The granddaughter of arch anti-LGBTQ activist Anita Bryant is getting married to another woman, and she doesn’t know whether to invite her homophobic grandmother to her wedding.
Bryant’s granddaughter Sarah Green said that her grandmother refused to even believe that she’s gay after she came out on her 21st birthday. The 81-year-old Christian conservative activist is still praying for Green to find a husband.
Now Green is getting married. Like many queer people, she’s not sure whether to invite her grandmother. But unlike most people, her grandmother organized one of the first major anti-LGBTQ campaigns in the country, accusing gay people of being pedophiles.
Bryant won the 1958 Miss Oklahoma pageant and was a brand ambassador for the Florida Citrus Commission, but she’s best known for mounting the infamous “Save Our Children” campaign in the 1970s to repeal a local ordinance in Dade County, Florida, that banned discrimination on the basis of sexual orientation.
Bryant focused on gay teachers, saying that gay people are child molesters who go into teaching to hurt kids.
“Homosexuals cannot reproduce, so they must recruit,” she said, also saying that gay people were “human garbage.”
“What these people really want, hidden behind obscure legal phrases, is the legal right to propose to our children that theirs is an acceptable alternate way of life,” she said in 1977. “I will lead such a crusade to stop it as this country has not seen before.”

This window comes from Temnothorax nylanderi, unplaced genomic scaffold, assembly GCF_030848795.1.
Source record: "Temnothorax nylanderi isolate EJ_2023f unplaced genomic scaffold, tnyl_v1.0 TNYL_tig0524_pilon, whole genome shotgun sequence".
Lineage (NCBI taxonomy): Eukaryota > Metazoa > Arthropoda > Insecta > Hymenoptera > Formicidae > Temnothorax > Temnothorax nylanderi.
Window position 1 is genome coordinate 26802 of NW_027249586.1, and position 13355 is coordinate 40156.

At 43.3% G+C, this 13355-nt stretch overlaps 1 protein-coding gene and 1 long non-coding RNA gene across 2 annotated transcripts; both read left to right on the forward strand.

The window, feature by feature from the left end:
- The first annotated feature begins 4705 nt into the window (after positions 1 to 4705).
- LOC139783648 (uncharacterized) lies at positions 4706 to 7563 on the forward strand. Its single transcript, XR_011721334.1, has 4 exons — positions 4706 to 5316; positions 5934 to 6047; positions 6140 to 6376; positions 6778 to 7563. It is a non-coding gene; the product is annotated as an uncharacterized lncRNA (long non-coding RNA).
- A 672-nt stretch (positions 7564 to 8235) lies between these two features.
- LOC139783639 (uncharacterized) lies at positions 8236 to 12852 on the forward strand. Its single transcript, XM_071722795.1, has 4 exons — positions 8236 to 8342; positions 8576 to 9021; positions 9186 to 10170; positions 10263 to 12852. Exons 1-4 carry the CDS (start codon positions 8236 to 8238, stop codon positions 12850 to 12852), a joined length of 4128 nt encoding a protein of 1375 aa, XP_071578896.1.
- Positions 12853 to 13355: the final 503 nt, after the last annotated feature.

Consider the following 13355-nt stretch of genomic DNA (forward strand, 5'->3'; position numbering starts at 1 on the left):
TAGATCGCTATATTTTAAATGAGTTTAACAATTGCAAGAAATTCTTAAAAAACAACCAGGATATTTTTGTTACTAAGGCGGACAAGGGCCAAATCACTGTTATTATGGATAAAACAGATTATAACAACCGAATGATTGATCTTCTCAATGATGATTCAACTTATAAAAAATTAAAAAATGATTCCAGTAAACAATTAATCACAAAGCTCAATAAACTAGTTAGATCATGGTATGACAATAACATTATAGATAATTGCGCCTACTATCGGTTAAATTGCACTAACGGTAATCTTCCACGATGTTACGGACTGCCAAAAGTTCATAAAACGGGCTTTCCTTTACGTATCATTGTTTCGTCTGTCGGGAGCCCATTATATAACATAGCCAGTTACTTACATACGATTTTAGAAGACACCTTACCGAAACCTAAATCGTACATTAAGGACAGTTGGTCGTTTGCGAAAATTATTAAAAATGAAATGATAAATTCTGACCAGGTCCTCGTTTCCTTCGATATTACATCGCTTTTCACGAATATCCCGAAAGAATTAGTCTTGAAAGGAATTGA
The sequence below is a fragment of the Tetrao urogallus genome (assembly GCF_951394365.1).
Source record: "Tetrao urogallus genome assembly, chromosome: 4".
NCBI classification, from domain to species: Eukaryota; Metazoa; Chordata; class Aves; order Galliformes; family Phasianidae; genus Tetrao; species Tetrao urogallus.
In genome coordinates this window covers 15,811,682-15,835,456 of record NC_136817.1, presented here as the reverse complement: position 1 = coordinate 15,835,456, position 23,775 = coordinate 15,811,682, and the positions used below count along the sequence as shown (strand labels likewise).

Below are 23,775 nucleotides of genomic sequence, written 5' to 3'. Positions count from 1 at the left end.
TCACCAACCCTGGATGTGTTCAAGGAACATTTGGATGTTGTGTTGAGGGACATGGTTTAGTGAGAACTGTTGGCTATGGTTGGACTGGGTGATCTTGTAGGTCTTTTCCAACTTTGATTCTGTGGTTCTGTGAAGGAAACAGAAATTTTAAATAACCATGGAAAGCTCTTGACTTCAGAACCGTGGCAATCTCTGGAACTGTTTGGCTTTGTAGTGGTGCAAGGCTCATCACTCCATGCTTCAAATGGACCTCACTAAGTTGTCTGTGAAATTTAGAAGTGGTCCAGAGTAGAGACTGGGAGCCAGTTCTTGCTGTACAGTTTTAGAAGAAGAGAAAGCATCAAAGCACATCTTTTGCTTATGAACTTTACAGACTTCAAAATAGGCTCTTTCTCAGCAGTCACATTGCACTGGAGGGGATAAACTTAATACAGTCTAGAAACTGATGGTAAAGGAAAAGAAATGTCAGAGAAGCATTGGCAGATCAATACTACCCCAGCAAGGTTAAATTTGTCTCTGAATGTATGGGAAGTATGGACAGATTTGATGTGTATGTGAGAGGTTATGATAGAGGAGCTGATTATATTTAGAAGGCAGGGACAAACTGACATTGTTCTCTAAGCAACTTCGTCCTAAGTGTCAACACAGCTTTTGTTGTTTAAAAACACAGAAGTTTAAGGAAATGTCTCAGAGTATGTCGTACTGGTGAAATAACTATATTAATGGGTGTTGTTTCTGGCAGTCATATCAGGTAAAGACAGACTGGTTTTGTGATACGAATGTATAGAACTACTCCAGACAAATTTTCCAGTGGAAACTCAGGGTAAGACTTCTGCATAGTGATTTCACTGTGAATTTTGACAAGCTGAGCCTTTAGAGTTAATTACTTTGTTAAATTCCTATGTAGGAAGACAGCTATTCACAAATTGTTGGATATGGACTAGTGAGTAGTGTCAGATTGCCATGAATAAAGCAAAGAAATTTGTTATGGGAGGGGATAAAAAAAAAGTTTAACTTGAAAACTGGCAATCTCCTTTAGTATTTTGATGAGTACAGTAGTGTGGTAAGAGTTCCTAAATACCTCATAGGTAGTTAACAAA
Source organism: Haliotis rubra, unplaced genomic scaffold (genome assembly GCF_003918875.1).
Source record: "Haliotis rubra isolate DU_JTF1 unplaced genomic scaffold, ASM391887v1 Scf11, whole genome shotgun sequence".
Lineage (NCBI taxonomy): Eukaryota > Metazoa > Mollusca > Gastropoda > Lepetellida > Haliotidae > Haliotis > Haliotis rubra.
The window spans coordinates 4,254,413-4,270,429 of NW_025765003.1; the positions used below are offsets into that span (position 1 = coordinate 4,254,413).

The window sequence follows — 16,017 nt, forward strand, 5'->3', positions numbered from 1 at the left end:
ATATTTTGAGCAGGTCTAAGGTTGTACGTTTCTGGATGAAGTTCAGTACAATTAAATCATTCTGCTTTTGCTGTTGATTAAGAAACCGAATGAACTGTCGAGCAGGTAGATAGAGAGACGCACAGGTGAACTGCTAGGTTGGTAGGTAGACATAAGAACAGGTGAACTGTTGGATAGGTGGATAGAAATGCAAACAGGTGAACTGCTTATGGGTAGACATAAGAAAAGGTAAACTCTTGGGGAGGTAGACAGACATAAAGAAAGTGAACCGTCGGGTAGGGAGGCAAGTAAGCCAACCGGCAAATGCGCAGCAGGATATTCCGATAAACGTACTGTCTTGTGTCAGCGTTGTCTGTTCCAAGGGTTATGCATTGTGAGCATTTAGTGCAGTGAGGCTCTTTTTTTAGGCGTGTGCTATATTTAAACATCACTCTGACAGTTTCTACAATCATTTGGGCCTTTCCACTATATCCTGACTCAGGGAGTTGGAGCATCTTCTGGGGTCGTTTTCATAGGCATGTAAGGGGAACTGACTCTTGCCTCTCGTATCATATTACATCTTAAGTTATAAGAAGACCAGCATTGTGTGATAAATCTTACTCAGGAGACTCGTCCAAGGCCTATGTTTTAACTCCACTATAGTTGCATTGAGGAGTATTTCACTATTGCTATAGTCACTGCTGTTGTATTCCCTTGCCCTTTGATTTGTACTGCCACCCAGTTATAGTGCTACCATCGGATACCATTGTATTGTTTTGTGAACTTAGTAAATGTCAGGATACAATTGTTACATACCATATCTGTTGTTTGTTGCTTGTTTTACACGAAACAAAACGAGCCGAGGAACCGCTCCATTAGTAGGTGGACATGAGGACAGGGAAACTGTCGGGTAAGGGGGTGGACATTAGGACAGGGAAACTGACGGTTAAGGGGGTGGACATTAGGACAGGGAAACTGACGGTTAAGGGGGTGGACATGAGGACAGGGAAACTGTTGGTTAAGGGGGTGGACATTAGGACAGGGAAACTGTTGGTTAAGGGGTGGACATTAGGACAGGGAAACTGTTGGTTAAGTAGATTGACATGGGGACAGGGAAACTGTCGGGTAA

And she did. Jerry Falwell Sr. flew to Florida to help out as she put together the first major anti-LGBTQ campaign, coming up with arguments and tactics that would be used by anti-LGBTQ activists for decades.
That didn’t stop her granddaughter Sarah Green from coming out to her on her 21st birthday.
Green said that Bryant sang “Happy Birthday” to her and told her that she would have a husband one day.
“And I just snapped and was like, ‘I hope that he doesn’t come along because I’m gay, and I don’t want a man to come along,'” Green said on the podcast One Year.
Bryant then told her granddaughter that homosexuality doesn’t exist.
Robert Green – Sarah Green’s father and Anita Bryant’s son – said that his mother’s “face froze” when his daughter came out.
“All at once, her eyes widened, her smile opened, and out came the oddest sound: ‘Oh,'” he said. “Instead of taking Sarah as she is, my mom has chosen to pray that Sarah will eventually conform to my mom’s idea of what God wants Sarah to be.”
“It’s very hard to argue with someone who thinks that an integral part of your identity is just an evil delusion,” Green said. “She wants a relationship with a person who doesn’t exist because I’m not the person she wants me to be.”
She said she doesn’t know if she should invite her grandmother, unsure whether Bryant will be offended if she’s left off the invitation list.
“I think I probably will eventually just call her and ask if she even wants an invitation, because I genuinely do not know how she would respond,” she said. “I don’t know if she would be offended if I didn’t invite her.”